A Healthy Deduction for 2% Shareholders


in Notice 2008-1, the IRS has offered an opportunity for 2% shareholders of an S corporation to receive a deduction for health insurance premiums under IRC § 162(l). A 2% shareholder is defined in section 1372(b) as a person who owns directly or constructively under section 318 on any day of the S corporation's tax year more than 2% of the corporation's outstanding stock or more than 2% of the combined voting power of all the corporation's stock. Previously, a 2% shareholder could not deduct such payments and had to recognize them in income.

Section 162(l)(1)(A) allows an employee to take a deduction for medical insurance paid by the S corporation on behalf of the employee, the employee’s spouse, and dependents. Previously, a 2% shareholder was not considered an employee; therefore, the shareholder was not eligible to deduct the insurance premiums paid by the S corporation. When dealing with fringe benefits, an S corporation is treated as a partnership, which means the 2% shareholder is treated as a partner. In general, when a partner receives payment of insurance premiums as compensation, that income is treated as a guaranteed payment under section 707(c) and must be reported as income by the shareholder under section 61(a).

Under Notice 2008-1, a 2% shareholder is allowed an above-the-line deduction for accident and health insurance premiums paid under a plan that is "established by the S corporation." This poses the question: What are the requirements for a plan to qualify as being "established by the S corporation"? A plan can satisfy this requirement in two ways: The S corporation makes the payments on behalf of the qualifying 2% shareholder, or the shareholder makes the payments and is then reimbursed by the S corporation.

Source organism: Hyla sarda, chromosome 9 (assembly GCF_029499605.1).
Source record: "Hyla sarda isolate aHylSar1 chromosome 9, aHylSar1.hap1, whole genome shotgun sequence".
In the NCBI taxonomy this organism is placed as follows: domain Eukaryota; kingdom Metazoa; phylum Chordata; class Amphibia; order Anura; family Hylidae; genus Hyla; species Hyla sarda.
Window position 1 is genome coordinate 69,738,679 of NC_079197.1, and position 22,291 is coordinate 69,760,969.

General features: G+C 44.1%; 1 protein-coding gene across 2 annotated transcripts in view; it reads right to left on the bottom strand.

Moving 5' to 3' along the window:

For the 2% shareholder to deduct the premiums on his or her individual return, the S corporation must include the premium payments in the employee's Form W-2 for the tax year in which it is paid, and the shareholder must report those wages as income on Form 1040. In addition, the employee's earned income from the S corporation must exceed the cost of the premiums under the policy for the shareholder-employee and spouse or dependents, if applicable.

The deduction is also available for prior tax years. If a qualifying taxpayer would have been allowed a deduction in a previous tax year using the new rules, an amended return may be timely filed to claim the deduction by writing "Filed Pursuant to Notice 2008-1" at the top of the amended return.

An S corporation can have only one class of stock (see section 1361(b)(1)(D)). Generally, a corporation is treated as having only one class of stock if all outstanding shares of the corporation's stock confer identical rights to distribution and liquidation proceeds (see Treas. Reg. § 1.1361-1(l)(1)). Notice 2008-1 states that accident and health insurance payments made on behalf of 2% shareholders will not be considered distributions with respect to the S corporation single class of stock requirement.

For a detailed discussion of the issues in this area, see "IRS Offers Opportunity for 2% Shareholders of S Corporation," by Angela Kegerreis, CPA, in the May 2008 issue of The Tax Adviser .

Alistair M. Nevius, editor-in-chief
The Tax Adviser

Also read articles on the following topics in the May 2008 issue of The Tax Adviser:

  • A review of the revised disciplinary process under Circular 230.
  • A report on the Mortgage Forgiveness Debt Relief Act of 2007.
  • A practical guide to qualified offers.

Notice to Readers:
Members of the AICPA tax section may subscribe to The Tax Adviser at a reduced price. Call 800-513-3037 or e-mail taxsection@aicpa.org for a subscription to the magazine or to become a member of the tax section.


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